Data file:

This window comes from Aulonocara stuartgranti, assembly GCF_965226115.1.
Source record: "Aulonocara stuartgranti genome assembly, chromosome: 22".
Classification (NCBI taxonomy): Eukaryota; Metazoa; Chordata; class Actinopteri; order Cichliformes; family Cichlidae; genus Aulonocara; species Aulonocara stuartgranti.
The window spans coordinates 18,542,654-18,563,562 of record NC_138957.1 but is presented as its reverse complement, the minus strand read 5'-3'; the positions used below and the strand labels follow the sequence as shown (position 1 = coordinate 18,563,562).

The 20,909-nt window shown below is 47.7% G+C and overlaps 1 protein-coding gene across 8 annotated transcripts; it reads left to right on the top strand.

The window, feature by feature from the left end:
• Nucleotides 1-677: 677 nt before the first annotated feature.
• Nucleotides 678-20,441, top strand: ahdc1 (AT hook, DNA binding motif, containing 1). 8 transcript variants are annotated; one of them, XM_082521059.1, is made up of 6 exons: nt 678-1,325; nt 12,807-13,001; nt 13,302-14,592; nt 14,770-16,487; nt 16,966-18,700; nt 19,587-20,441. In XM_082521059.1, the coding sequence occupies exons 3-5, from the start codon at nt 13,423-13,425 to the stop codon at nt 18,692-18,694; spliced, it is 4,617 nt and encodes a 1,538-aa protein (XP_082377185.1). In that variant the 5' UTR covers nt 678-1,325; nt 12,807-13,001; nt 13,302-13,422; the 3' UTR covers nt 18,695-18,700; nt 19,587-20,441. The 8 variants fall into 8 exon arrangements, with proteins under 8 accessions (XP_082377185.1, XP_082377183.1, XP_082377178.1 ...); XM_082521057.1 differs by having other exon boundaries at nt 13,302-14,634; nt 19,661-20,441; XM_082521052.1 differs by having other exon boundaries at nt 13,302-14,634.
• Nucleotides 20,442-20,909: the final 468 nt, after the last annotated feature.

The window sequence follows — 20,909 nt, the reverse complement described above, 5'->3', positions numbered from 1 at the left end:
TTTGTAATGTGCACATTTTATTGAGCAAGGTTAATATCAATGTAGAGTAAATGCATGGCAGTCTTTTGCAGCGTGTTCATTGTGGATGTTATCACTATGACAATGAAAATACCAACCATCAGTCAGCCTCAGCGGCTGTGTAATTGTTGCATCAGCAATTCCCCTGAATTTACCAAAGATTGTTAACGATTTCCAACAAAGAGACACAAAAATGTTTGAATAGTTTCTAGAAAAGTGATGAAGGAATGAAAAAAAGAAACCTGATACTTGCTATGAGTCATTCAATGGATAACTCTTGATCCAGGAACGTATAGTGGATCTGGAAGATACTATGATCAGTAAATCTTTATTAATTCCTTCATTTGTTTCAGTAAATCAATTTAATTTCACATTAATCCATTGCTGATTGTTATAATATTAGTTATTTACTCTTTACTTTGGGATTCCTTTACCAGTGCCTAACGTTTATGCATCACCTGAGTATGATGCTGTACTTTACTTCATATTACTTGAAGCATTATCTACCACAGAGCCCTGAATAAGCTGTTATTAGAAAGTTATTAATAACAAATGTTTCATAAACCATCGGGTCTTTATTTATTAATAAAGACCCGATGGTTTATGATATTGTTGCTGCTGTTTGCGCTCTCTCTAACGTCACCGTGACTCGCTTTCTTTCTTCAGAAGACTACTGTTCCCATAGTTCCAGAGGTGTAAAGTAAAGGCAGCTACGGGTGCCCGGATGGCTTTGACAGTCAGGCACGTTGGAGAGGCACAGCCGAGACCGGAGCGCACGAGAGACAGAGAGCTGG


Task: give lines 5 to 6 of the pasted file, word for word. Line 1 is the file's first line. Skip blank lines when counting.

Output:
The 20,909-nt window shown below is 47.7% G+C and overlaps 1 protein-coding gene across 8 annotated transcripts; it reads left to right on the top strand.

The window, feature by feature from the left end: